Nokia Dips Into Red as Q1 Sales Drop Nearly 29 Percent
Finland’s Nokia had warned that its quarterly sales report would be a painful one, and the numbers released on Thursday back that up.
Nokia reported that quarterly sales were 7.4 billion euros, down from 10.4 billion euros a year ago. On the earnings side, the company lost 25 euro cents per share.
The company also announced on Thursday that top sales executive Colin Giles is leaving the company. His direct reports will now funnel to Niklas Savander, executive VP of markets.
Nokia had said last week that it would fall short of its goal of near-break-even results, and cautioned that things in the current quarter would only be about the same as they were in the disappointing first quarter.
“We are navigating through a significant company transition in an industry environment that continues to evolve and shift quickly,” CEO Stephen Elop said in a statement. “Over the last year we have made progress on our new strategy, but we have faced greater than expected competitive challenges.”
In particular, things have been rough at the low end of the market, where Android is gaining quickly on the kinds of feature phones that have historically made up much of Nokia’s profits. In both smartphones and lower-end devices, Nokia saw significant drops in both the number of phones being sold and in the average prices those phones were fetching.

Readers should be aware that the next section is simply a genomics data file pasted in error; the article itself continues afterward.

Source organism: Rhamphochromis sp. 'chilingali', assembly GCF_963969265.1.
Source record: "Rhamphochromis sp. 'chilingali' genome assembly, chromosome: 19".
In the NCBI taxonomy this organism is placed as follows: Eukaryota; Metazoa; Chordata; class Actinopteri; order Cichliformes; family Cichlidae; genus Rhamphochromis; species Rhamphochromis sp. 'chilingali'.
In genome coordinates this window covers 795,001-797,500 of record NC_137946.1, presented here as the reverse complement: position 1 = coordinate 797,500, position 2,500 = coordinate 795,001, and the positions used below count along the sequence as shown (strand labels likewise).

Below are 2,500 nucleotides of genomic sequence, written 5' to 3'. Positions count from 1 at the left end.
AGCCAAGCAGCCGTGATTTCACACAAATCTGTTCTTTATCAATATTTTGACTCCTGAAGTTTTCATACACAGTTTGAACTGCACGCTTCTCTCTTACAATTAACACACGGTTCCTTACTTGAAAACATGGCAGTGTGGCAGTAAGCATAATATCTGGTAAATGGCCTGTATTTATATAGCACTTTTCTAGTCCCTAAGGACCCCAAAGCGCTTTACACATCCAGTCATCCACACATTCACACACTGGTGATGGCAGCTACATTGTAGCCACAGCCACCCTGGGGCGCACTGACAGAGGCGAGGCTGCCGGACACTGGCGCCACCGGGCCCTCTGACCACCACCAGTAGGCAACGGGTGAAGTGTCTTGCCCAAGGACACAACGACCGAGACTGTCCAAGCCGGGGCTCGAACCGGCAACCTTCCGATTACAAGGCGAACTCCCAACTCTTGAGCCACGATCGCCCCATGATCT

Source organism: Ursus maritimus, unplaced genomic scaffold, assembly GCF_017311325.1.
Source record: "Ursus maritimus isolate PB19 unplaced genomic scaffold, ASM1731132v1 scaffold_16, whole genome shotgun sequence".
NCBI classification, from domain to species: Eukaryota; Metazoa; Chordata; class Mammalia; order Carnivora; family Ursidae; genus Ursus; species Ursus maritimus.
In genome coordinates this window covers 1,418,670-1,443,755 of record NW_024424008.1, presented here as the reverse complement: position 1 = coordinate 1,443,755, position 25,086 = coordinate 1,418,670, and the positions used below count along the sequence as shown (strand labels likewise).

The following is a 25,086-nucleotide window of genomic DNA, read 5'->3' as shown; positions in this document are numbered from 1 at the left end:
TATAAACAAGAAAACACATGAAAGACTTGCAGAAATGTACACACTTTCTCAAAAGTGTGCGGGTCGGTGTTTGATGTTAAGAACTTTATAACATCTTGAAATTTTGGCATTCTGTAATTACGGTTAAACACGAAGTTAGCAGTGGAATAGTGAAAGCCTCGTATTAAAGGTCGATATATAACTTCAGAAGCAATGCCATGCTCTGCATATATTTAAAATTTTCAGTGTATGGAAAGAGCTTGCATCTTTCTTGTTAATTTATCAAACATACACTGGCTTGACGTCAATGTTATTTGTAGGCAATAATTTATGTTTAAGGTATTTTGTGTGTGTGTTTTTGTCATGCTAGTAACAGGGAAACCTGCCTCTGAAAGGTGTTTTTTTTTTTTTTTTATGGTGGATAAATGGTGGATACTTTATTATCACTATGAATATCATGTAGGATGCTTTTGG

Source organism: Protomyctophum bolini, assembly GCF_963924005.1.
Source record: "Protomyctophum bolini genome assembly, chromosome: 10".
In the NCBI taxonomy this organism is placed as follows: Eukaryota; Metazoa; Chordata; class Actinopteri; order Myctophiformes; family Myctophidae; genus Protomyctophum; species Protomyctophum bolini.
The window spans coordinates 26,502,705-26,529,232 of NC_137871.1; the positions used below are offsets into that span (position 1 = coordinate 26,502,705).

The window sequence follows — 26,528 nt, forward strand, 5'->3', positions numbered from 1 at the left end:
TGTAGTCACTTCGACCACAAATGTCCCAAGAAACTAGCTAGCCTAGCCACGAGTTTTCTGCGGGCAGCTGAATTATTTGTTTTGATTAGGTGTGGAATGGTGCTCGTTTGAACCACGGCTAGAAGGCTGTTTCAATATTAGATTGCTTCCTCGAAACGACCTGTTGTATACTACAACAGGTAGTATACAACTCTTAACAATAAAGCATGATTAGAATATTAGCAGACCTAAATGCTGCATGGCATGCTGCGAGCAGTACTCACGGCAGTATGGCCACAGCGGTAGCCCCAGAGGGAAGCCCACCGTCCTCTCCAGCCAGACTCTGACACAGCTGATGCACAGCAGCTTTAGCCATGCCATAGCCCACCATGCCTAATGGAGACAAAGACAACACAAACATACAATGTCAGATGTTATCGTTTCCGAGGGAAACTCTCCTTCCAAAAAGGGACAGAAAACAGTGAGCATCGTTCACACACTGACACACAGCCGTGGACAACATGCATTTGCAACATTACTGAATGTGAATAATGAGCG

“We have a clear sense of urgency to move our strategy forward even faster,” Elop said. “We have focused our efforts in the low-end of smartphones and feature phone asset to drive improved business results and conserve cash. We are confident in our strategy and focused on responding urgently in the short term and creating value for our shareholders in the long term.”
For the current quarter, Nokia said to expect its operating margins to be worse than the -3 percent it posted during the first quarter. Nokia still looks to reduce its operating expenses by $1 billion over the next fiscal year, as compared to 2010.
“Nokia plans to accelerate and substantially deepen Devices & Services cost savings, consistent with its strategic focus,” it added. “Nokia will share further details as quickly as possible.”
Nokia noted that it did receive $250 million in “platform support payments” from Microsoft during the quarter. Nokia said that while it also pays minimum software royalty commitments back to Microsoft, it expects over the life of the agreement for the payments from Redmond to exceed those it must pay to Microsoft.